[WATCH] Farmers to be given €900,000 in compensation for drought

Farmer says that the winter drought had piled up irrigation and pesticide costs, and it would have an effect on the production of summer fruits

Farmers to be given €900,000 in compensation for dry winter
Farmers to be given €900,000 in compensation for dry winter
€900,000 to compensate for the losses suffered due to uncharacteristically dry winter

Some 5,000 local farmers will be given €900,000 in compensation for the damages sustained due to the uncharacteristic droughts throughout the winter season, parliamentary secretary for agriculture Roderick Galdes said.

Speaking at a press conference, Galdes explained that the past winter had been characterized by an unusual drought, with this year being termed one of the worst in terms or rainfall and high temperatures.

“The government has allotted an emergency fund for the damages suffered by farmers who grow fruits and vegetables,” Galdes said, adding that the government would also be applying for EU funds to make up for the funds allotted to the sector.

Galdes said that farmers would not have to apply for the funds, but that they would receive them just as they do their other yearly entitlements.

He added that the government would also be applying for other aid packages in the agricultural sector including milk and pork production.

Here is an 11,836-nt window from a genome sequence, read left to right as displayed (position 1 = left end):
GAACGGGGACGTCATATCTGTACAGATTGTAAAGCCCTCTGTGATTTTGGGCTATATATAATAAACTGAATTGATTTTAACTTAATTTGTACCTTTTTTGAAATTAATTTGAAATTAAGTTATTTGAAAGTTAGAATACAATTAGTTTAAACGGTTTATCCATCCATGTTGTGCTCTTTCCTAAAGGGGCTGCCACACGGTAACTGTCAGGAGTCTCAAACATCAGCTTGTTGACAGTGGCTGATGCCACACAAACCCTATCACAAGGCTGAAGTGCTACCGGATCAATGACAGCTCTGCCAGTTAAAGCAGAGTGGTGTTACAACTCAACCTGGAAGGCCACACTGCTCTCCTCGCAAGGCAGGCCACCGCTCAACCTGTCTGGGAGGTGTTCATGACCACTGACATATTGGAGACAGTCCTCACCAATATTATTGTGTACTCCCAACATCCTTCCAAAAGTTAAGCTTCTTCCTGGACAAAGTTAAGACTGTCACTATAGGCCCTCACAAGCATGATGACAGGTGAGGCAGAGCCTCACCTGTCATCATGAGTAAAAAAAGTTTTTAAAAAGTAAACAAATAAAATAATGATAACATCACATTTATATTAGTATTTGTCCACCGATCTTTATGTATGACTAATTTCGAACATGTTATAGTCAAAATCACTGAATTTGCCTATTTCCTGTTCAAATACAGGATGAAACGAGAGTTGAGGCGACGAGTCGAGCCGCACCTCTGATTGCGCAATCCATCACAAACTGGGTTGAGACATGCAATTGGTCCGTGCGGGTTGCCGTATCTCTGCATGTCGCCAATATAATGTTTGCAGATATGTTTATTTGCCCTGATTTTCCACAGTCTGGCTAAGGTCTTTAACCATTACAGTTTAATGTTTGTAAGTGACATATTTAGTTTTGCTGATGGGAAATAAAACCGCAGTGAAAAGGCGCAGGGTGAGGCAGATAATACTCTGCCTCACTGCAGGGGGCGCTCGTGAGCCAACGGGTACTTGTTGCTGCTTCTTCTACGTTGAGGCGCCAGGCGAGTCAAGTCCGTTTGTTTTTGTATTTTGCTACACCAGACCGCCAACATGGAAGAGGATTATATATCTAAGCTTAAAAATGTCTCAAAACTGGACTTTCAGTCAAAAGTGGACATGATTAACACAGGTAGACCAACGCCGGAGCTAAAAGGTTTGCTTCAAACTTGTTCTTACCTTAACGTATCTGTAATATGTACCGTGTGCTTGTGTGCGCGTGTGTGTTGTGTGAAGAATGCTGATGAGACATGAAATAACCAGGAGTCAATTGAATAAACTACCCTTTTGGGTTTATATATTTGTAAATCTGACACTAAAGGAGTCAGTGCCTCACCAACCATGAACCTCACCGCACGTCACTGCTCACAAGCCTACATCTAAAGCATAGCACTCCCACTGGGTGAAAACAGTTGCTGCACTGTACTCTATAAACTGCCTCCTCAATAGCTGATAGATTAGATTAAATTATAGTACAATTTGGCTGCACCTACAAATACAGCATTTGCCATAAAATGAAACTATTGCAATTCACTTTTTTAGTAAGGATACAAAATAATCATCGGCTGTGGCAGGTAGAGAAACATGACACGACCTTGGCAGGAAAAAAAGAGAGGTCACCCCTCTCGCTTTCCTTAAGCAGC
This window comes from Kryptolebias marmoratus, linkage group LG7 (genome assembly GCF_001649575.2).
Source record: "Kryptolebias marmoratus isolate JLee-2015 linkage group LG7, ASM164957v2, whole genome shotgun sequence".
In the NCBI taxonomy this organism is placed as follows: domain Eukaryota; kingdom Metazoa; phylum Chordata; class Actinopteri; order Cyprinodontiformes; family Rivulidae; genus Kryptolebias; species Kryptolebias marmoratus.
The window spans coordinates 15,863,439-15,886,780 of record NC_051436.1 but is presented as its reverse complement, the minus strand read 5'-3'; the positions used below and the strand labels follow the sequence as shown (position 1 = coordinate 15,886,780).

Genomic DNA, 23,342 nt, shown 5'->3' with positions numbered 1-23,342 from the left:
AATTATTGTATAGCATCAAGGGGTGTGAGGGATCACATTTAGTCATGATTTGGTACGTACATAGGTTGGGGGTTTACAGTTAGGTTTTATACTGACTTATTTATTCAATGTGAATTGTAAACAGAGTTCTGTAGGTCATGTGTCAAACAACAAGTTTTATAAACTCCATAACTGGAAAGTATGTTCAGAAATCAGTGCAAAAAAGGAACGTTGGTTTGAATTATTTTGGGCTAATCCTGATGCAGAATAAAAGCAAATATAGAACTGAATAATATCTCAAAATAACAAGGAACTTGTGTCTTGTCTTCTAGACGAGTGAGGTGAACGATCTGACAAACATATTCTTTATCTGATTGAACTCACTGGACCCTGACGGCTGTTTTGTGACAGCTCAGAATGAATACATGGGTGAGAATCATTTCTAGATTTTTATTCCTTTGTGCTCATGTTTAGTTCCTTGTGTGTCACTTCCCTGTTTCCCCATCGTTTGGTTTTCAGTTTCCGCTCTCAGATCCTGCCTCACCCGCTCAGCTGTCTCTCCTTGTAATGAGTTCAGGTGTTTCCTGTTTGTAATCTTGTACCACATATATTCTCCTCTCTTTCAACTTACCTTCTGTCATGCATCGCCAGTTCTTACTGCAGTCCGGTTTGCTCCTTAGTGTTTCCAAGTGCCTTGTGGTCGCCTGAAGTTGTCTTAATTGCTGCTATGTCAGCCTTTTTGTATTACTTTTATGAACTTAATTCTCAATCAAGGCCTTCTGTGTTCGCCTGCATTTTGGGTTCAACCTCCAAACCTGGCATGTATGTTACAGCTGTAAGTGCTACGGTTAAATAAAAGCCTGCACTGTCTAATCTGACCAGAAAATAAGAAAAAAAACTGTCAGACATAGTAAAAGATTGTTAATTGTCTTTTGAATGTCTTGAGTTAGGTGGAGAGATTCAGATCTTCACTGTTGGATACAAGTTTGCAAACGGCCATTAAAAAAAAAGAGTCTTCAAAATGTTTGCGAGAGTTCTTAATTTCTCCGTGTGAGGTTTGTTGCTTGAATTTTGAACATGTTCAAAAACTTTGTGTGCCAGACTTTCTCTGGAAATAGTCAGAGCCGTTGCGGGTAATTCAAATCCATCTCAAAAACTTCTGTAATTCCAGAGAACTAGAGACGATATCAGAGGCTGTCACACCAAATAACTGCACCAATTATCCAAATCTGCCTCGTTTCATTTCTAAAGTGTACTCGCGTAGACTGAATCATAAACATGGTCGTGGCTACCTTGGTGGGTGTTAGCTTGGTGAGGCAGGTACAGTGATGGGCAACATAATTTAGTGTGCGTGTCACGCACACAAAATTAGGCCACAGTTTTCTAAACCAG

Farmer, Benny Camilleri, whose field the press conference was held in, explained that the drought had ultimately meant that farmers had to rely on irrigation, ramping up costs for all the operations.

“The warm temperatures also meant that certain pests and insects survived through the winter months, making the use of pesticides a must, and further increasing spending for farmers.”

Camilleri said that although it was difficult to quantify the extra spending caused by the drought, it was also important to note that the effects of the dry winter would continue to be felt for a number of years.

“Fruit trees like peaches, and other fruits like strawberries would normally undergo a period of ‘rest’ during the winter months, to allow them to be revived and produce better fruits in the warmer months,” Camilleri said, adding that it would also take the crops some time to recover fully.

Camilleri added that although his farm had fared so badly due to his access to ground water, the impact of another dry winter such as the one Malta has just experienced would be unthinkable. He also pointed out that the absence of water and the impact on flowers and plants would also have an impact on the local bee populations.

Galdes further pointed out that the focus was not just on providing emergency financial aid, but that projects to target climate change in the long-term and to anticipate such extreme weather conditions were underway.

“We are trying to gear farmers to improve their water use through better water dispersion systems, and the sewage treatment plant is expected to be functional in the coming months,” Galdes said.

More in National